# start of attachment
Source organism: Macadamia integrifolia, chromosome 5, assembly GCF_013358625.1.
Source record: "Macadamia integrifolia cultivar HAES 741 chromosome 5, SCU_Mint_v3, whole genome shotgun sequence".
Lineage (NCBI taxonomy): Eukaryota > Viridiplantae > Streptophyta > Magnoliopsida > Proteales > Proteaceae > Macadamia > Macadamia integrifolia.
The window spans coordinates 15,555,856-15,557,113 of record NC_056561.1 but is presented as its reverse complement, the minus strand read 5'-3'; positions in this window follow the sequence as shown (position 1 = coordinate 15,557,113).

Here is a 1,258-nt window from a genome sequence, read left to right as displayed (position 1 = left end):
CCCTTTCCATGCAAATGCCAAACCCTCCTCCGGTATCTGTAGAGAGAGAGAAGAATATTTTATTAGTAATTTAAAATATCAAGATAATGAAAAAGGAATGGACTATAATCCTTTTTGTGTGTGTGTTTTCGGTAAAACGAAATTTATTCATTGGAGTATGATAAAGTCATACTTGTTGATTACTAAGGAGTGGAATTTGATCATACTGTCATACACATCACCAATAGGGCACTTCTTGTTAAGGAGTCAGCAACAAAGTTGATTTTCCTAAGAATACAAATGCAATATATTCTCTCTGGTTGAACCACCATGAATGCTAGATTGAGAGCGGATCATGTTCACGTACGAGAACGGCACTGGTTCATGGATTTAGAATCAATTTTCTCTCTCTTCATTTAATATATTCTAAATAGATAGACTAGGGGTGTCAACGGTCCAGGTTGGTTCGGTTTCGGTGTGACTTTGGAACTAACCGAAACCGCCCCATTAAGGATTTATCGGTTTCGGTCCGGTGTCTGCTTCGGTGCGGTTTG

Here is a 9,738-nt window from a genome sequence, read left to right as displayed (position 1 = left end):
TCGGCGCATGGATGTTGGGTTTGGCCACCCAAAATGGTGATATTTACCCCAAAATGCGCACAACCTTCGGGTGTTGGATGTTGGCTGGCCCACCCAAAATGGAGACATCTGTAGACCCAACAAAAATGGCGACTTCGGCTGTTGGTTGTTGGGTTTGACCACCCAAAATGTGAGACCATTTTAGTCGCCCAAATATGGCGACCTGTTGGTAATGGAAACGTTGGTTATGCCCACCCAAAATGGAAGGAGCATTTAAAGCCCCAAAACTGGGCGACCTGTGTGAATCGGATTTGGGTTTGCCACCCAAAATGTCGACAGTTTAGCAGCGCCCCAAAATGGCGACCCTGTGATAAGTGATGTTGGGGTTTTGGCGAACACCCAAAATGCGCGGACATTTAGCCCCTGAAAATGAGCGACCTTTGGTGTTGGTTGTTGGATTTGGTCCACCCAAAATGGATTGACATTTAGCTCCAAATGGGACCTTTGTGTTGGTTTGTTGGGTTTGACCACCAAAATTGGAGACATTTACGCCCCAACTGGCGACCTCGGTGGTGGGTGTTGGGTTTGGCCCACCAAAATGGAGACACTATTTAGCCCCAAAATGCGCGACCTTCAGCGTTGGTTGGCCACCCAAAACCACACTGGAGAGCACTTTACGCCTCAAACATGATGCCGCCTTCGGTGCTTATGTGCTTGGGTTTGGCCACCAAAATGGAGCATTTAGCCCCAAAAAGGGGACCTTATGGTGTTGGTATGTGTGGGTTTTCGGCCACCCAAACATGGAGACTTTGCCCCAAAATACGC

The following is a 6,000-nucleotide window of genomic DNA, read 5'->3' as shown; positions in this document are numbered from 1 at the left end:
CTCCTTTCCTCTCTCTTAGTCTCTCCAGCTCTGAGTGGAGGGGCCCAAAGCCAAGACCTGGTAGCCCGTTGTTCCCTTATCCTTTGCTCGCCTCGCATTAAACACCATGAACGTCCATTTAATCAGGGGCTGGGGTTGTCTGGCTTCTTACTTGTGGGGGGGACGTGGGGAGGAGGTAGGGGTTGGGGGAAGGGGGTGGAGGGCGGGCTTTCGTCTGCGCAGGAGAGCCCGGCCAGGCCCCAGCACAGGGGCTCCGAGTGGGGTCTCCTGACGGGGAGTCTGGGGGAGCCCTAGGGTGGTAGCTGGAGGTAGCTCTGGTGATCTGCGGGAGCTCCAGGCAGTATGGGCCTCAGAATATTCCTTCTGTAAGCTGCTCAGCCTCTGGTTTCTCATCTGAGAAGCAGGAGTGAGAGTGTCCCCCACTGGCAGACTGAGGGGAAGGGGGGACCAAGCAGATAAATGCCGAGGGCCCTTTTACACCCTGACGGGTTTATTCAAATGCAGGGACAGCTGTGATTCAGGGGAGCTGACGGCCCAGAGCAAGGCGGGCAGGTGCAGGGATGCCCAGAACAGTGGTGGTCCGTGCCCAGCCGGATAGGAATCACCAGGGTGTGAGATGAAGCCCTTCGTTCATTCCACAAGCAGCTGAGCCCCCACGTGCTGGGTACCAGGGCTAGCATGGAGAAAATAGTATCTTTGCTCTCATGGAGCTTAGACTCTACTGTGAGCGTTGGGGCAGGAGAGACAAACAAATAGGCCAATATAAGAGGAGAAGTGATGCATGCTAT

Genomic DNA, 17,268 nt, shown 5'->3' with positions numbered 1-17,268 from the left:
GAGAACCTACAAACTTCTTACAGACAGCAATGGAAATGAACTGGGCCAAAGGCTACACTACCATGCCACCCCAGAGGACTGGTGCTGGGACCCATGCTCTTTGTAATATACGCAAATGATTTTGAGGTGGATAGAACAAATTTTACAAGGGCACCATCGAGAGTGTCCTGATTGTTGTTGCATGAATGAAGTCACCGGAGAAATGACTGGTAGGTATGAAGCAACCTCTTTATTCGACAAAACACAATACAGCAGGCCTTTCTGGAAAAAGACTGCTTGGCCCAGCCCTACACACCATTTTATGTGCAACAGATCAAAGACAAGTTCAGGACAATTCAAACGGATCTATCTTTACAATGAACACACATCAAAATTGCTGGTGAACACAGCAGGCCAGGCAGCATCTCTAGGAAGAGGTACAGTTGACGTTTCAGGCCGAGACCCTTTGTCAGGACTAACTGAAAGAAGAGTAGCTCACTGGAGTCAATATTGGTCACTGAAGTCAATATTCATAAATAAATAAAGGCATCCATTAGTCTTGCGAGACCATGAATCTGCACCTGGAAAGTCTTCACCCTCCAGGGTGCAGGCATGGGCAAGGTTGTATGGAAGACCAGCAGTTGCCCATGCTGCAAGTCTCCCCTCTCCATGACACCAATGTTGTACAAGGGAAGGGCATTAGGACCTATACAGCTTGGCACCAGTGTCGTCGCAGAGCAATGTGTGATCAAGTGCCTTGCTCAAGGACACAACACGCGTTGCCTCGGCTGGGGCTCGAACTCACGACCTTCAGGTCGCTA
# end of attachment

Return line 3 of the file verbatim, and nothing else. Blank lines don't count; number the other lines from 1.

Lineage (NCBI taxonomy): Eukaryota > Viridiplantae > Streptophyta > Magnoliopsida > Proteales > Proteaceae > Macadamia > Macadamia integrifolia.